This is by far the best Brussels sprouts dish I’ve ever had. It’s inspired from one of my favorite cooks, Maangchi. She’s teaches Korean cooking and she’s absolutely adorable. This dish is loosely based on her Spicy braised potatoes (Maeun-gamja-jorim) recipe, but altered to make it vegan-friendly and swapped out the key ingredient: potatoes, for Brussels sprouts. I also adjusted some of ingredient portions, and added a few extra to make a tastier Brussels sprout.
I think this came out great! It’s like salty, spicy, semi-sweet, soft and crispy little bites of heaven.
So that’s why some of the ingredients might sound a bit odd, like the chili spices and paste. Gochujang is something I can find in glass at my local Whole Foods for about $7. It’s also probably available in Asian markets, but try to avoid plastic. There are plenty of other spices and chili sauces or pastes you can use. Ideally you want something at a spice level you can handle, but not a real smokey-chili, that will overpower the flavor of the dish, and jalapeños have too distinct a flavor of their own. So regular chili flakes would be fine, sriracha sauce might even work, though I haven’t personally tried it. The only bad part about these spices is that even GLASS jars and bottles usually have some element of plastic to them, like the wrapper around the lid, or the safety seal on top of of the bottle, things that are usually not recyclable. Although these small, they add up person by person over time. So whenever possible, try to find bulk spices. And again, adjust to your preference! If you don’t like spicy food, just skip this part.
All the other ingredients I was easily able to find in glass, package free from the bulk section, or loose – like the garlic, which was also package free.
Unfortunately, this isn’t a dish I can make all the time because more than half the time I am at the store, I can only find Brussels sprouts packaged in plastic. But once in a while, maybe 30% of the time, the store will have the sprouts in a big loose bin, or still attached to a big stalk.
- 16 ounces of Brussels sprouts – bulk/loose, or buy on stalk
- 1-2 tablespoons olive oil – refill or glass container
Bing Bang Boom Sauce:
- 2 tablespoons maple syrup (can substitute with honey or sugar) refill or glass container
- 2 tablespoons of soy sauce (preferably Shoyu) or liquid aminos refill or glass container
- 1 tablespoon rice vinegar (can substitute with apple cider vinegar) refill or glass container
- 1/2 tablespoon sesame oil refill or glass container
- 1 clove garlic, minced (or more, depending on how much you like garlic)
- 1/2 tablespoon ginger, minced
- 1/2 tablespoon chili paste like Gochujang (can substitute with sriracha or any non-smokey equivalent) bulk or glass container
- 1 teaspoon of chili flakes (optional, adjust to personal taste) bulk or glass container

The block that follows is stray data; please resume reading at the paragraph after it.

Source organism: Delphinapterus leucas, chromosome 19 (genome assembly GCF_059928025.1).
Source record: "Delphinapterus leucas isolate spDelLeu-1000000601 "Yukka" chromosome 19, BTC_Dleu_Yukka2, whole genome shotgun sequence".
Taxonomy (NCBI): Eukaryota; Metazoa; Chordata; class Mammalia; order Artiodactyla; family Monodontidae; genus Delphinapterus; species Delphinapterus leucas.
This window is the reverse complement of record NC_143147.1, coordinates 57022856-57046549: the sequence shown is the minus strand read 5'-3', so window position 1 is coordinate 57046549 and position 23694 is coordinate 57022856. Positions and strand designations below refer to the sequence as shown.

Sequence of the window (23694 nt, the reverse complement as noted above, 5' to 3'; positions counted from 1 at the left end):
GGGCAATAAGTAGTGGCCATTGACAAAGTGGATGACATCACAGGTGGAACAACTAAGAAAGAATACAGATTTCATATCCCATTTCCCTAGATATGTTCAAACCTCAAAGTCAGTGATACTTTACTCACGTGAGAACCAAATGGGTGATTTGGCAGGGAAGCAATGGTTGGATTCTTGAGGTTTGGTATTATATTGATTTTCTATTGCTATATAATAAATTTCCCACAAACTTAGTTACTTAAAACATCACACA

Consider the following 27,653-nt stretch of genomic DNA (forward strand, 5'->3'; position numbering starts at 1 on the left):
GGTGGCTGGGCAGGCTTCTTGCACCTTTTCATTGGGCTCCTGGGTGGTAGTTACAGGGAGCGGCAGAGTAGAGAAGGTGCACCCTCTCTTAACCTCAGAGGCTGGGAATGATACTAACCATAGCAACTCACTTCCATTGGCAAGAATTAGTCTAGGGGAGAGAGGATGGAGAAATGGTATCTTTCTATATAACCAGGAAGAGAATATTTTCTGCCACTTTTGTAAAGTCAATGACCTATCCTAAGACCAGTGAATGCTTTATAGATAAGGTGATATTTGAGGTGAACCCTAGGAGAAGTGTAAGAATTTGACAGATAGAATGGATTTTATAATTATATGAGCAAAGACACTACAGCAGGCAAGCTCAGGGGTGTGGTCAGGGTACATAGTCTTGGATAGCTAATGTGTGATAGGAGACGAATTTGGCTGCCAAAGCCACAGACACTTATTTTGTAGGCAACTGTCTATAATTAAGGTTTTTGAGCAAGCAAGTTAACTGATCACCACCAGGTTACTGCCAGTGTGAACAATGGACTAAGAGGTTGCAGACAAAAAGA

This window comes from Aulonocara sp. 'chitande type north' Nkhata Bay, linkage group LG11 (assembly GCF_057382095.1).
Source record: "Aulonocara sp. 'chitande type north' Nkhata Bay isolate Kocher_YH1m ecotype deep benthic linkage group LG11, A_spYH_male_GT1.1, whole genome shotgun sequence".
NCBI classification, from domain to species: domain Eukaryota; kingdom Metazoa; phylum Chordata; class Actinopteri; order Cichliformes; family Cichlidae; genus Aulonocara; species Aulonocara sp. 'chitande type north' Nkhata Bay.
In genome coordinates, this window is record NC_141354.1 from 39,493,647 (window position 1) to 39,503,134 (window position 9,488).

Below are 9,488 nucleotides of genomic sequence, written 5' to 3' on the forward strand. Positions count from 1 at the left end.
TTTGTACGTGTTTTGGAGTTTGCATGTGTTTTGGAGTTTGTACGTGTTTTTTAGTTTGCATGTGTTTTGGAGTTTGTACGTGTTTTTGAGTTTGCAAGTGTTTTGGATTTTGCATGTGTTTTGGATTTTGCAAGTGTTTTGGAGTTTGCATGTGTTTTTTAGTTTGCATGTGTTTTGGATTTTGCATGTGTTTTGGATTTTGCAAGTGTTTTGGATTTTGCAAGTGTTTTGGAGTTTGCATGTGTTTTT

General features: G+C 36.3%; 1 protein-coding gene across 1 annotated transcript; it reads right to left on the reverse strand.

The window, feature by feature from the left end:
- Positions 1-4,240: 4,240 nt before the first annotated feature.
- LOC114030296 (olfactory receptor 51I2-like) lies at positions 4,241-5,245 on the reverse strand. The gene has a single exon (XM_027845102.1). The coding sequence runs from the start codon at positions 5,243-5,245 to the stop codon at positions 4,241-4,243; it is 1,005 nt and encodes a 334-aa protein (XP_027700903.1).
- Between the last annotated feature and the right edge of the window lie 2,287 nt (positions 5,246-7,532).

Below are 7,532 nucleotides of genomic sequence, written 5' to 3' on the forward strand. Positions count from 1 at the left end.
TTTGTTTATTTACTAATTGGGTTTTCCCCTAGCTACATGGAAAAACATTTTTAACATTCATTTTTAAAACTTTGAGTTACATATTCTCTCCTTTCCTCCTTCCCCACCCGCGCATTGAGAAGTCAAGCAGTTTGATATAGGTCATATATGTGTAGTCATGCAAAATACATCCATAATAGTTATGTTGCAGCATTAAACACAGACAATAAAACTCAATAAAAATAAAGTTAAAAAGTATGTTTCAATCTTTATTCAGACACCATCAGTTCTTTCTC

- 1/2 tablespoon sesame seeds (optional) – bulk or glass container
Pre-heat oven to 400 degrees.
- Rinse the Brussels sprouts to remove any remaining dirt bits, and shake well to dry. Trim the ends of the Brussels sprouts and remove and outer leaves that are bad or easily falling off – if undesirable, compost them. Otherwise you can use fresh Brussels sprout leaves in a salad.
- Cut any large sprouts in halve lengthwise, little sprouts are okay to leave whole.
- Toss the sprouts in olive oil and lay flat-side down on a baking sheet. Spread them out so they’re not cluttered. Cook for a half hour, turning them after 20 minutes. You want them a little browned but not burnt to a crisp!
Bing Bang Boom Sauce:
- While the sprouts cook, add all sauce ingredients to a small sauce pan and bring to a boil over medium heat, then reduce to medium-low, stirring frequently. If the garlic is burning, it’s too high, adjust the heat as needed. You’ll want to stir every 30 seconds or so for about 3-4 minutes, until the sauce thickens into a syrup. Once thickened, remove from heat and set side.
- When the sprouts are cooked, remove from the pan and toss them in a bowl with the Bing Bang Boom Sauce. Serve immediately, but it also stores well in the fridge for a few days and tastes just as good the next day.
Don’t toss those good outer sprout leaves…you know, the ones that fell off when you were cutting them. These are just healthy leaves! Instead of wasting them all, you can make a delicious and crispy snack. You can make these right away, or pop them in the fridge and make them tomorrow.
Remaining Brussels Sprout Leaves
**There’s no measurements given because how many leaves are left over is pretty random. You just want to make sure each leaf has a light coating of oil, then sprinkle with salt, to taste. You can really add any seasonings you want here.
Pre-heat oven to 400F.
Arrange the Brussels sprout leaves on a baking sheet in a single layer and back for about 5 minutes – but check on them frequently – ever 30 seconds or so after 4 minutes to make sure they’re not burning.
- A few bad Brussels Sprout leaves
- Garlic skin